I sound my barbaric yawp over the roofs of the world
E. F. Beall’s Site
I am gratified to have been able to participate in the field of classical studies, and to write both for other participants in the field and for educated people generally. This site is primarily for the purpose of publishing some work of both types. The site also provides bibliography on the relevant topics, links to other classical studies sites of interest, and some autobiographical material.
contact me here
contact me here
In the menu bar above, reproduced throughout the site, the first entry is a link to this home page with its associated links below. The second and third entries link respectively to groups of pages that deal with my two principal interests: (1) archaic poetry, meaning poetic works from the archaic period of ancient Greece, especially those composed in epic meter; and (2) archaic thought, meaning the mental representations of the earliest of the so-called Presocratic philosophers and their parallels in non-Greek ancient societies, together with the reception of this subject in later times.
The next two links are to the respective contents pages of two book-length works published on the site. The first of these is to a 2003 commentary on the poem called “Works and Days” ascribed to “Hesiod,” where the discussion is largely in terms of the poem’s English translation in order to make the piece as accessible to the viewer as possible, and which is given here with a 2006 preface and a list of recent modern language translations of the poem through 2007. The second link is to my 2007 translation of the medieval Arabic commentator Averroës’s “long” commentary on the portion of Aristotle’s Metaphysics, Book A that deals with the Presocratics.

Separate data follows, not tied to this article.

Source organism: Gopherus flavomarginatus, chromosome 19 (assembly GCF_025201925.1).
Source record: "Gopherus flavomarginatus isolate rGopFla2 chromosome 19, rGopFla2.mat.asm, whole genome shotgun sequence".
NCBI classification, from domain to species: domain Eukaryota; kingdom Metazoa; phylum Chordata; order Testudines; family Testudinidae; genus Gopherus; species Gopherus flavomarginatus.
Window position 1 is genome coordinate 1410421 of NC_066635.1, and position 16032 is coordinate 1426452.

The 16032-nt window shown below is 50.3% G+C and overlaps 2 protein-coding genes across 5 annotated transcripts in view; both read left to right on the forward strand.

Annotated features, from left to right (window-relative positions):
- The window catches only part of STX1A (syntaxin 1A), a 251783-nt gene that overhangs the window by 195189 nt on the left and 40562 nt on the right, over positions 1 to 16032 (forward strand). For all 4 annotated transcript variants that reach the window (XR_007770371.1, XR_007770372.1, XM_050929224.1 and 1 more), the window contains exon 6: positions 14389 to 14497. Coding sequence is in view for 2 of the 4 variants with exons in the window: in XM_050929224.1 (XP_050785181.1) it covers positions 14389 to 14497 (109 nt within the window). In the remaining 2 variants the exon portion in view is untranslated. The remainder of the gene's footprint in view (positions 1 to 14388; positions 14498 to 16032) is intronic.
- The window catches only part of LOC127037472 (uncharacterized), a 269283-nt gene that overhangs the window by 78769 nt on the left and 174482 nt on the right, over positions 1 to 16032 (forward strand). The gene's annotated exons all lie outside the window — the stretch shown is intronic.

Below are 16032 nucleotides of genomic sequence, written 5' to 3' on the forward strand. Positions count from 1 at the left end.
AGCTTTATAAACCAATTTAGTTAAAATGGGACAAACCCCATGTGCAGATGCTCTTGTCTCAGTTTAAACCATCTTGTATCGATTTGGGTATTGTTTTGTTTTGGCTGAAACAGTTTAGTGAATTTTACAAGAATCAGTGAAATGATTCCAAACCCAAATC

Then there is a list including other writings that are available on this site, from a 1988 background essay for a conference paper comparing Hesiod and the early Presocratics to contemporaries in Israel, Iran and India, to two works dating from 2011: a conference paper which suggests that the first 105 lines of Works and Days constitute an attention-getting device that is not meant to be part of the poem proper; and a discussion of an important new philological commentary on that poem by the Italian scholar Andrea Ercolani, together with his response. Next is a list of my publications on ancient studies in conventional media from 1985 to 2012.
Finally, there are links to three bibliographies: one of works by others on Hesiod that are scholarly but more or less accessible to the educated person; another of scholarly works on the earliest of the Presocratics; and a bibliography of recent work reviewing scholarly opinions of what was really in “Pandora’s Box,” originally attached to a 2006 presentation on the subject but now kept up to date.
Also as to who I am:
My formal education took
place at the
I am a longtime resident of the
Photographs of me and some others taken on various occasions between 2004 and 2011 may be viewed here.
*I will carefully consider comments on the site or on my work published elsewhere; send them here.
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These pages last updated 1/13/13; archaic poetry pages 12/15/12; archaic thought pages 10/13/09; Hesiod bibliography 10/18/11; philosophy bibliography 12/20/12; Pandora bibliography 1/9/13.